Charleroi cafeteria workers headed to trial

February 26, 2013
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Katie Roupe/Observer-Reporter
Stacy Shipley, left, and Sheila Cook, both of Charleroi, leave court Monday after waiving their right to a preliminary hearing. Order a Print
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Katie Roupe/Observer-Reporter
Sheila Cook, 49 of Charleroi leaves court Monday after waiving her right to a preliminary hearing. Cook and Stacy Shipley are charged with stealing more than $93,000 in lunch money from Charleroi Area School District. Order a Print

Two former Charleroi Area School District cafeteria workers are headed to trial on charges they stole more than $93,000 in lunch money and gambled it away over a two-year span.

Stacy Lee Shipley, 50, and Sheila Ann Cook, 49, both of Charleroi, appeared before District Judge Larry Hopkins Monday and waived their cases to court after prosecutors agreed to withdraw the most serious charge against them.

Both women were originally charged with dealing with proceeds of criminal activity, a first-degree felony that carries a sentence to 9 to 16 months in jail, said Shipley’s attorney, Raymond Amatangelo.

Shipley is now charged with theft by unlawful taking, theft by failure to make required disposition of funds and forgery.

Cook is charged with criminal conspiracy to commit theft and receiving stolen property.

The women will remain free on $50,000 unsecured bond pending trial.

According to the criminal complaint filed by state police Trooper Matthew Gavrish, Shipley was responsible for handling the daily deposits for cafeteria sales at Charleroi High School-Middle School and took the deposits for her own personal use between Aug. 1, 2010, and Oct. 29, 2012.

On multiple occasions, Shipley allegedly did not place the deposits in the school safe or in the school administration office, which was the recommended standard procedure.

Instead, police said she would take the deposits home, keeping the cash and returning the checks to the school, where she would alter her daily sales deposit slips at her register. Police said Shipley would keep the cash processed through her register that day and document it as sales being paid with check. She would then allegedly place the stolen checks, which already had been processed, back into her drawer so it would balance for the day.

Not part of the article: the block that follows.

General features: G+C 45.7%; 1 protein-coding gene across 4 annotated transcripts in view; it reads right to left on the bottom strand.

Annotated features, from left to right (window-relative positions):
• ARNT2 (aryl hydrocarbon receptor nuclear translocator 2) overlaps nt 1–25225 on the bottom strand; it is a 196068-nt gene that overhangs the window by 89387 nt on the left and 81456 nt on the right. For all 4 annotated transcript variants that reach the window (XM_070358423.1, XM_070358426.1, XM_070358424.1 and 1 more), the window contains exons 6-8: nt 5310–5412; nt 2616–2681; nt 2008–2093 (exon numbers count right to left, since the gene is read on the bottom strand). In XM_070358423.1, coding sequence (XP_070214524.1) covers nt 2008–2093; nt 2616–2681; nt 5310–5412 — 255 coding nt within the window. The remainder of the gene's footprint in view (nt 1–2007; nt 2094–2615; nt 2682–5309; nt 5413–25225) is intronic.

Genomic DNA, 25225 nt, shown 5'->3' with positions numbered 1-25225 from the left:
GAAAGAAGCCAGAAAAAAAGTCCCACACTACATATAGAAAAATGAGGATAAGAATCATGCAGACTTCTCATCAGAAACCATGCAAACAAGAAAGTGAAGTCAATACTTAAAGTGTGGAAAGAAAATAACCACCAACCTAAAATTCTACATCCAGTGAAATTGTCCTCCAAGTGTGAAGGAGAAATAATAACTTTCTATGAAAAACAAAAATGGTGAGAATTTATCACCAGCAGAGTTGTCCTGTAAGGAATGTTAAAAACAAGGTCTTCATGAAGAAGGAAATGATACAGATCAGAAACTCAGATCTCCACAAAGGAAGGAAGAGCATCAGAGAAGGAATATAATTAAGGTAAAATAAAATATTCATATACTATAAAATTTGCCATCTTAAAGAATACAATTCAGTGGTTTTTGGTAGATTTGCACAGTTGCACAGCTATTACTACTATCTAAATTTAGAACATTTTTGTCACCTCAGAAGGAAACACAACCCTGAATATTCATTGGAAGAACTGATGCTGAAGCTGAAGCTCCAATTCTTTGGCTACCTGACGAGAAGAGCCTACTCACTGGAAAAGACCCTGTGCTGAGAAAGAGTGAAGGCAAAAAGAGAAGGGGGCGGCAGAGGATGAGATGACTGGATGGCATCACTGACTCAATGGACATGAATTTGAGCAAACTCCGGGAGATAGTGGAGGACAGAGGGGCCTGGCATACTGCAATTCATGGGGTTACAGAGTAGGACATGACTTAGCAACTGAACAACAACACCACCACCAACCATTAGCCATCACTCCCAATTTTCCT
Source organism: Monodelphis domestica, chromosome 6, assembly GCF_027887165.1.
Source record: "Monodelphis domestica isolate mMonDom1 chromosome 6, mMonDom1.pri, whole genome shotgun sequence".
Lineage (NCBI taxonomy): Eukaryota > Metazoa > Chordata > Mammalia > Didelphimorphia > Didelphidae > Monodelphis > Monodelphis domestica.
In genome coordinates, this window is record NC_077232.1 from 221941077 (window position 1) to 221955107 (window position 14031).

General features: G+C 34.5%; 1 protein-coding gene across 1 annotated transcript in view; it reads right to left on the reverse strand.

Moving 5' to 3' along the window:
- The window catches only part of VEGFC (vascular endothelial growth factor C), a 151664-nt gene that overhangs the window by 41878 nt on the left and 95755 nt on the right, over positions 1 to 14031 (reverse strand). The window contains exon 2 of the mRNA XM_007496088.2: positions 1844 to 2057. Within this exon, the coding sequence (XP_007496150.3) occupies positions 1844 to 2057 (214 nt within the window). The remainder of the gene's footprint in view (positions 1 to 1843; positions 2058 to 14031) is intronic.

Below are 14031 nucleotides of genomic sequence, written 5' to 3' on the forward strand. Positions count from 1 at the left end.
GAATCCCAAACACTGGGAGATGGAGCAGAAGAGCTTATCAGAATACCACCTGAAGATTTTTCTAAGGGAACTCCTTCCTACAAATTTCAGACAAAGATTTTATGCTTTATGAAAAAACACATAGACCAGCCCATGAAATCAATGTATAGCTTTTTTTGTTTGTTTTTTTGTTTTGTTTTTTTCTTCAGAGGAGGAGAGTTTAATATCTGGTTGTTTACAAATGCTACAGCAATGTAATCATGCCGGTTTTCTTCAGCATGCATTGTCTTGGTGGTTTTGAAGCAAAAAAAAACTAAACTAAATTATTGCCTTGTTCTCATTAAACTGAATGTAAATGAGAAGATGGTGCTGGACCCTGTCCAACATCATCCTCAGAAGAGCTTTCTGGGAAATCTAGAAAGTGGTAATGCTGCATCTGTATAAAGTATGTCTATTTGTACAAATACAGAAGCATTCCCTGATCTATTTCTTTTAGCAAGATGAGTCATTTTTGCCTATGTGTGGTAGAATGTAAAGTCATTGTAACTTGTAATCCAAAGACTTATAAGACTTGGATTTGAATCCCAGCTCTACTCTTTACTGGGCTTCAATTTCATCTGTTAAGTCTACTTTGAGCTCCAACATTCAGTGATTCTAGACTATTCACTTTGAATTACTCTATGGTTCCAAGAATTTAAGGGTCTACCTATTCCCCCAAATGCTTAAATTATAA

Police alleged that Shipley split the stolen proceeds with Cook, and the two would use the money to gamble at The Meadows Casino, with the understanding that any winnings would be split 50/50.

Cook said she knew the money Shipley was giving her was coming from stolen cafeteria funds, but she said she “got caught up in the thrill of it all,” according to Gavrish’s report.

Cook said the two would plan trips to the casino when Shipley would tell her she had “extra money.”

Police began investigating the theft after being contacted by Charleroi Superintendent Brad Ferko, who reported that an audit determined the cafeteria was short $93,987.

On Nov. 12, police met with Shipley, informing her of the pending criminal charges. At that time, Shipley admitted to stealing the money and provided details on how she stole it, police said. She also allegedly admitted to sharing the money with Cook and said that the two women spent almost all, if not all, of the money at the casino.

Cook was charged a month later.

Police obtained a search warrant and presented it to The Meadows, requesting Players Club information for the women during that time. The results showed that the women’s combined “coin in play” was $350,482.

Both Amatangelo and Cook’s attorney, Russell Korner, a county assistant public defender, said their clients are remorseful for their actions.

Amatangelo also said Shipley, a lifelong resident of the Charleroi area with two children currently attending school in the district, has “stepped up to the plate” and “hasn’t tried to hide” anything from investigators. He said Shipley is attending Gambler’s Anonymous meetings and has placed her name on the list banning her from entry to The Meadows.

Linda Metz has been with the Observer-Reporter since 2000, covering Washington County courts and politics, as well as the city of Washington. She previously was employed by the Tribune Review. She is a graduate of Point Park College, now a university, in Pittsburgh.

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